Iraq’s prime minister has demanded the Kurdistan Regional Government “cancel” the outcome of the referendum on independence that it held on Monday.
Haider al-Abadi said he would “never discuss” the result and called on the Kurds to initiate dialogue “in the framework of the constitution”.
He also vowed to “impose Iraq’s rule” in all parts of the Kurdistan Region.
The referendum’s result has yet to be announced, but people were expected to overwhelmingly back independence.
Kurdish leaders have said a “yes” vote will give them a mandate to start negotiations on secession with the central government in Baghdad and with neighbouring countries.
In a speech to the Iraqi parliament on Wednesday, Mr Abadi insisted that he would “never have a dialogue about the referendum” with KRG officials.
“If they want to start talks, they must cancel the referendum and its outcome,” he said.
The vote was opposed by Mr Abadi’s government and much of the international community, which expressed concern about its potentially destabilizing effects, particularly on the battle against so-called Islamic State (IS).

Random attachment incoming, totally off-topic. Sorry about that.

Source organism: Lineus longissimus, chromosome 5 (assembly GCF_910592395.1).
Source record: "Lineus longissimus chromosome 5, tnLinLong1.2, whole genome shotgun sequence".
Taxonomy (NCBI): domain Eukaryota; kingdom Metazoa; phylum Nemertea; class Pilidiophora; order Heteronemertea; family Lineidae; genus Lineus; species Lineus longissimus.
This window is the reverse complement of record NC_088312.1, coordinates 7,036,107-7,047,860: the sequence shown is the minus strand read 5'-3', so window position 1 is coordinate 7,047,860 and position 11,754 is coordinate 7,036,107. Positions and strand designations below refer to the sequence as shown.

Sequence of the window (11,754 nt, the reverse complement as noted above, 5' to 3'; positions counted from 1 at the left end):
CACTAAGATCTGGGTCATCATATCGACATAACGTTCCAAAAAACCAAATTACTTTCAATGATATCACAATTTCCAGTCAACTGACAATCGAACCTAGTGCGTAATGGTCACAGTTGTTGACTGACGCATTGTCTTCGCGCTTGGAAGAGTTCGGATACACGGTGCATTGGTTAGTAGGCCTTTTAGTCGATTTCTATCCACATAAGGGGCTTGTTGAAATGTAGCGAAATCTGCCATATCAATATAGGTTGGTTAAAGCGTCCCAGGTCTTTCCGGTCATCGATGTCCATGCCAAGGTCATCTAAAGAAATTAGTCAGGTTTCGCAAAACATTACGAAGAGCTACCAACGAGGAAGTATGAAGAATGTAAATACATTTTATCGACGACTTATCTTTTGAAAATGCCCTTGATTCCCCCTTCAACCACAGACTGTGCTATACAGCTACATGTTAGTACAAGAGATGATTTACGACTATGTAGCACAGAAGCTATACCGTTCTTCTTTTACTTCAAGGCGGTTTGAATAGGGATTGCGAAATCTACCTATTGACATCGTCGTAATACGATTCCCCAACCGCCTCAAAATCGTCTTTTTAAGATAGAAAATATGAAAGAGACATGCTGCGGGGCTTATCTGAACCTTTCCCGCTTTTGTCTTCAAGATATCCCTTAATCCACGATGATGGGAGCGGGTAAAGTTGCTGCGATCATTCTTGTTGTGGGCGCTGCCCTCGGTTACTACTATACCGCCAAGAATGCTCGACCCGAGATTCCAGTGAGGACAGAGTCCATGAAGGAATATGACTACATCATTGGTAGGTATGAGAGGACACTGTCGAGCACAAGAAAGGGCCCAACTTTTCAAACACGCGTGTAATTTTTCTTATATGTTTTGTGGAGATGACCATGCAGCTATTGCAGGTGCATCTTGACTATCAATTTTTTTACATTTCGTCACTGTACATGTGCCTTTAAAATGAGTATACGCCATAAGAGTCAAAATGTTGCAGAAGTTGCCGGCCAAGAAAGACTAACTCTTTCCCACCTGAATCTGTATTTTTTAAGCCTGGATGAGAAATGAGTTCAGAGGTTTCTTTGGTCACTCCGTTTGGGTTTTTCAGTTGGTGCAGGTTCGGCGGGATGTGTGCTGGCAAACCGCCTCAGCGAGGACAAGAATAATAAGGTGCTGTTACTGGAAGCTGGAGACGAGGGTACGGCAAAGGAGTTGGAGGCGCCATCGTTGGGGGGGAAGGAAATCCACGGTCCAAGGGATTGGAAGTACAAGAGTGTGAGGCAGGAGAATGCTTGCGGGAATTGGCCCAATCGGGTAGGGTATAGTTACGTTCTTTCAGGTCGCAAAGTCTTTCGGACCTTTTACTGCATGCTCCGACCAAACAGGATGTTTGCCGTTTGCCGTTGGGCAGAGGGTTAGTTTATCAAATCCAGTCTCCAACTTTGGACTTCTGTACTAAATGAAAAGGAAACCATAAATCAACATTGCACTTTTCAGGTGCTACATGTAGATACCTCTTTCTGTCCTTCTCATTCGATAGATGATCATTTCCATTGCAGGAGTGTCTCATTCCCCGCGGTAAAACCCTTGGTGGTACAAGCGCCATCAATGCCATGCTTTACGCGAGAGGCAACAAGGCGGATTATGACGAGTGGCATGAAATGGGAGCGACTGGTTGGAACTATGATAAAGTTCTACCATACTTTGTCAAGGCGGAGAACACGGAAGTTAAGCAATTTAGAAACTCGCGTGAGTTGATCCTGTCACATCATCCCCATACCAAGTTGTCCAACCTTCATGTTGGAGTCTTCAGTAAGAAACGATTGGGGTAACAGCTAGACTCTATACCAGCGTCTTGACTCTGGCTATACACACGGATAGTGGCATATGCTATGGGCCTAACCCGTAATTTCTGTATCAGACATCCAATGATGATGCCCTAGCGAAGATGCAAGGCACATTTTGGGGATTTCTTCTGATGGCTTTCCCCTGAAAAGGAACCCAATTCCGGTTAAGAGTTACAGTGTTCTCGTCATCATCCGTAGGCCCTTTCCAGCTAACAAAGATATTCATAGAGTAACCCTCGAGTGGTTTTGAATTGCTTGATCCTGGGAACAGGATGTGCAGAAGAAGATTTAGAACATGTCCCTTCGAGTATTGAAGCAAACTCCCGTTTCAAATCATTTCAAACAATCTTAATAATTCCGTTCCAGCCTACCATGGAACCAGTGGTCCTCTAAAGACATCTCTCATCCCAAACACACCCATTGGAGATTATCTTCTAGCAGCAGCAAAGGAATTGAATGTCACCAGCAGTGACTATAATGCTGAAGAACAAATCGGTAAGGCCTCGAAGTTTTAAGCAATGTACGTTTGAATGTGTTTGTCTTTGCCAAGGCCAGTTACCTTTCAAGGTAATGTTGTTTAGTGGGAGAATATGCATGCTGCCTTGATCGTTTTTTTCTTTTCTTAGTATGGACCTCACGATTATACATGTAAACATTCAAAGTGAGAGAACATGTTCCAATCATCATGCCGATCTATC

Kurdish Peshmerga forces have helped drive the jihadist group from large parts of northern Iraq since 2014, when the Iraqi army collapsed and lost control of several cities.
Mr Abadi said his priority now was to “preserve citizens’ security” and promised to “defend Kurdish citizens inside or outside” the Kurdistan Region.
“We will impose Iraq’s rule in all districts of the region with the force of the constitution,” he added.
The prime minister also reaffirmed his threat to prevent direct international flights to the Kurdistan Region if Baghdad was not given control of Irbil and Sulaimaniya airports by Friday afternoon.
He has also demanded that the KRG hand over control of all border crossings and oil revenues.
Earlier, KRG Transport Minister Mowlud Murad appeared to reject Mr Abadi’s ultimatum.
“We don’t understand how to give them the two airports,” he told a news conference in Irbil. “They are already subject to the Iraqi Civil Aviation Authority.”
The United States, which was “deeply disappointed” that the referendum was held, has also questioned Mr Abadi’s threat to ban international flights.
The state department said such a move “would not be an example of engaging constructively”.
Lebanon’s Middle East Airlines and EgyptAir meanwhile warned customers they would halt flights to and from the regional capital, Irbil, from Friday until further notice.
The referendum was held in the three Iraqi provinces that make up the Kurdistan Region, as well as in adjoining disputed areas claimed by the Kurds and the Arab-led central government that are controlled by Kurdish Peshmerga forces.
The Kurdish news agency Rudaw cited local electoral officials as saying that turnout among the 4.8 million Kurds and non-Kurds eligible to vote was 72%.
Kurds are the fourth-largest ethnic group in the Middle East but they have never obtained a permanent nation state. In Iraq, where they make up an estimated 15% to 20% of the population of 37 million, Kurds faced decades of repression before acquiring autonomy in 1991.